Their importance in the Chinese market has increased the illegal trade of the species, says Paudel. “In China, almost 90 per cent of the Chinese species are gone. But with the demand still there, species in Nepal and Africa are being smuggled into China via many unguarded routes and through borders.”
Does that mean that there is no checking at border points? Stakeholders say law enforcers have been active in monitoring the pangolin trade and awareness, but the network runs too deep that it is difficult to track down all poachers. “The Chinese government too has been active lately in pangolin conservation, with consideration of the recent pandemic and spread of zoonotic diseases,” adds Paudel.
Pangolins are found in Nepal from east to west, outside protected areas or national parks, which means local stakeholders need to work together. “Pangolin conservation is not just the responsibility of experts and organisations, but also of individuals including locals to do their part in protecting these animals and their habitats,” iterates Khatiwada.
Local intervention important
Khatiwada laments that poaching increases not because the locals lack knowledge, but because of greed or need. “The local poaching network grew because of the monetary gains and benefits from the illegal market. Because of the poor economic conditions, they get swayed very easily,” Khatiwada, who is also doing a study on pangolin-human interaction in Nepal for his PhD, says.
To counter the problem, Khatiwada suggests that the three tiers of the government need to be more active and create more income-generating opportunities for the locals to mobilise the community for monitoring, protection and habitat conservation. Makawanpur’s forest officer Acharya also backs the idea of incentivising pangolin conservation efforts at the local level.
But this is not easy. “It is not yet a national priority like other megafaunas like tigers and rhinos. Getting a sizable budget nationally or internationally has been a struggle because we lack capacitated skilled experts to win the funds,” Khatiwada says, “On top of that, the global and Nepali economic crisis is also posing a threat to the budget.”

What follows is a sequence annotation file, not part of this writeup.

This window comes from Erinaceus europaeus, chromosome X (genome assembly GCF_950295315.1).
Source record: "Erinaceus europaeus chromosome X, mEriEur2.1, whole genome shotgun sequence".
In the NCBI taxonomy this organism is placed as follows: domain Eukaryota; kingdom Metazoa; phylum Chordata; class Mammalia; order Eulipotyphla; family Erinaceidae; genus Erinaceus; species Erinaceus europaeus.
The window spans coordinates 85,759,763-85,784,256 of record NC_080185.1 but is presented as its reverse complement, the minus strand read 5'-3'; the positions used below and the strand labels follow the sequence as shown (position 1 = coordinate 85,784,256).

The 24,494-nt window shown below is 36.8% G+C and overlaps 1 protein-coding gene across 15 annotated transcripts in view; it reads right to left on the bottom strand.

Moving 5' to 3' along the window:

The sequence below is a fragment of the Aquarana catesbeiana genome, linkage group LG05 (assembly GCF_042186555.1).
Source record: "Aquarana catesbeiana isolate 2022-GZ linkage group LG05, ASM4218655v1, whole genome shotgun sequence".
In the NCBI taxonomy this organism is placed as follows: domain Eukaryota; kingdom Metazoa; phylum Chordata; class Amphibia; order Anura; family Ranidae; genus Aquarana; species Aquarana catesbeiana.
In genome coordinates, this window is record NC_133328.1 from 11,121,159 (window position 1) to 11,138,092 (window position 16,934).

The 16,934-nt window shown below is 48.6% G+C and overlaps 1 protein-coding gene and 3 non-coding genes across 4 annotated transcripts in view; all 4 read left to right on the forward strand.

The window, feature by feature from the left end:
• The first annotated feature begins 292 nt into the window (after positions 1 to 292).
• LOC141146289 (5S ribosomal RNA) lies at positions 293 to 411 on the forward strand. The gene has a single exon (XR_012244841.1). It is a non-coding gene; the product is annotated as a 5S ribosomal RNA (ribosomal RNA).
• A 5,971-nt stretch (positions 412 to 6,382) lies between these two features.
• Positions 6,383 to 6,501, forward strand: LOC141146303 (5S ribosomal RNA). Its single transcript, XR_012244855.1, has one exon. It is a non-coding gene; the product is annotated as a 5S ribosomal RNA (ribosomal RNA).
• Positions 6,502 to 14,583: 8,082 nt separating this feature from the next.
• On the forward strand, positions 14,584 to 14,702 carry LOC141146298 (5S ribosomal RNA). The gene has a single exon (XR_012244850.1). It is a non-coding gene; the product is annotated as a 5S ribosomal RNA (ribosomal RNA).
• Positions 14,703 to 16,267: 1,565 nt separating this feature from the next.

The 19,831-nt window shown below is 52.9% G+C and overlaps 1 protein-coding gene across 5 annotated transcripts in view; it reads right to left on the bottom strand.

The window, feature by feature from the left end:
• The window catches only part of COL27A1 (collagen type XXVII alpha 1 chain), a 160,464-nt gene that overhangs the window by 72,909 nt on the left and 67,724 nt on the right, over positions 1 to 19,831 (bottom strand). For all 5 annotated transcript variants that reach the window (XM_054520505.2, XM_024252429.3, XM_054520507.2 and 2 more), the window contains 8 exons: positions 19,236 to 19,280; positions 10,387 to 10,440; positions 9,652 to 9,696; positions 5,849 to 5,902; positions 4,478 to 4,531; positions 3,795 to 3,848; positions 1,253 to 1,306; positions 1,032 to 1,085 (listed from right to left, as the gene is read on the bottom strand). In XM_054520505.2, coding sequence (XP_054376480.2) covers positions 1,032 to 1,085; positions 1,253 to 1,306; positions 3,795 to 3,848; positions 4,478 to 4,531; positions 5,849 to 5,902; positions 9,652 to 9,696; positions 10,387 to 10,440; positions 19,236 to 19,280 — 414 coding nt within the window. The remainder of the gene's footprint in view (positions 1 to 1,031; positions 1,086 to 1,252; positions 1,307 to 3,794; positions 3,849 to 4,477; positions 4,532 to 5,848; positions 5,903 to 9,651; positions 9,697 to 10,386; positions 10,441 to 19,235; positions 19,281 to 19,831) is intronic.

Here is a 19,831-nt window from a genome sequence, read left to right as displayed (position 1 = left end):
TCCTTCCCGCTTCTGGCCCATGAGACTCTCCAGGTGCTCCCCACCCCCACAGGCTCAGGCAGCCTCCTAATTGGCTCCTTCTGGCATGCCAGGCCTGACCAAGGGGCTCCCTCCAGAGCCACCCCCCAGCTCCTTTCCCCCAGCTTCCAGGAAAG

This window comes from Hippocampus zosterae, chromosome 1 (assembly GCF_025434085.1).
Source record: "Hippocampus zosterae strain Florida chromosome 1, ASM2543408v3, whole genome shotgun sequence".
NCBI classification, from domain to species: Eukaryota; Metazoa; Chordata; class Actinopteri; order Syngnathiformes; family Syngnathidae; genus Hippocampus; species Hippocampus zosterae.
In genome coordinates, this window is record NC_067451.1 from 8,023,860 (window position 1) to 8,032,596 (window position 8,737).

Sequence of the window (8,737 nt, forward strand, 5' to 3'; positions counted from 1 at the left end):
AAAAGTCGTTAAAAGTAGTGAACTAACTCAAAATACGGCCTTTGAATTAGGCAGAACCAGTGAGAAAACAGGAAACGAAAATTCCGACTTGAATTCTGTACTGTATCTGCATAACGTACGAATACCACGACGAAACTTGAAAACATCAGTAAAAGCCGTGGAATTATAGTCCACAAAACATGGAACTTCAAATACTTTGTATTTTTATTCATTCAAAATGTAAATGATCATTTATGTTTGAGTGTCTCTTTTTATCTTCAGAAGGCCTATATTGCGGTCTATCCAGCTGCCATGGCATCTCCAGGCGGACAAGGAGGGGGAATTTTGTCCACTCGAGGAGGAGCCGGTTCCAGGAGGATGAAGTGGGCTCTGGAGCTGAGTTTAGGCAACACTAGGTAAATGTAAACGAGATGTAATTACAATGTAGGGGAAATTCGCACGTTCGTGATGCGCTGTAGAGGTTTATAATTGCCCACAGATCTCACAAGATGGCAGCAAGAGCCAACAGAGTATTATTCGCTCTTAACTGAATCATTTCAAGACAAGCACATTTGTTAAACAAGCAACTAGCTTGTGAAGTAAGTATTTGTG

Yet Acharya is hopeful that pangolin conservation and efforts will get a place in the red book in the next fiscal year along with other national and international stakeholders being more active and effective.
The illegal trades have been operating locally. So, it can be said that local focal persons can counter it too. “So far, the network [in Makawanpur] has been voluntary to monitor pangolins, scare away poachers, and inform the police about any poachers. The network has been growing and reached 200 people,” Acharya informs.
Pangolins have been monitored in different parts of Nepal to save them from potential poachers. Khatiwada has led the initiative to install cameras in Taplejung, Makwanpur, Chitwan, and Gorkha. “We saw that it discouraged poachers in these areas. However, these cameras are expensive and require more monetary resources.”
Not only in Nepal, but pangolin conservation has also been a difficult job internationally. “There is still a lack of concrete research on pangolins internationally, resulting in limited knowledge about their preferences, behavioural patterns, migrational patterns and their role in ecological balance,” Khatiwada, says, “In turn, it also hinders the proper action.”
The pangolin population is also presumed to be decreasing due to climate change. “They are found more in hilly areas, so heavy flooding and landslides, possibly induced by climate change, as well as the forest fires in dry seasons are increasing threats to their habitat. Other than that unplanned expansion and road infrastructures have also encroached upon their habitat,” Khatiwada says.
Paudel explains, “Pangolins move around a small area, they eat specific termites and ants, and they make burrows near streams. But due to climate change-induced drought and landslides, their habitats are shrinking or being destroyed.”
These scaly creatures have a gestation period of six to seven months and give birth to one offspring at a time. Though their number is unknown, their reproductive behaviours also mean they cannot recuperate the lost number that easily. Limited possibility of these animals being domesticated and failure to replicate their diet or habitat has also not helped the animal’s case.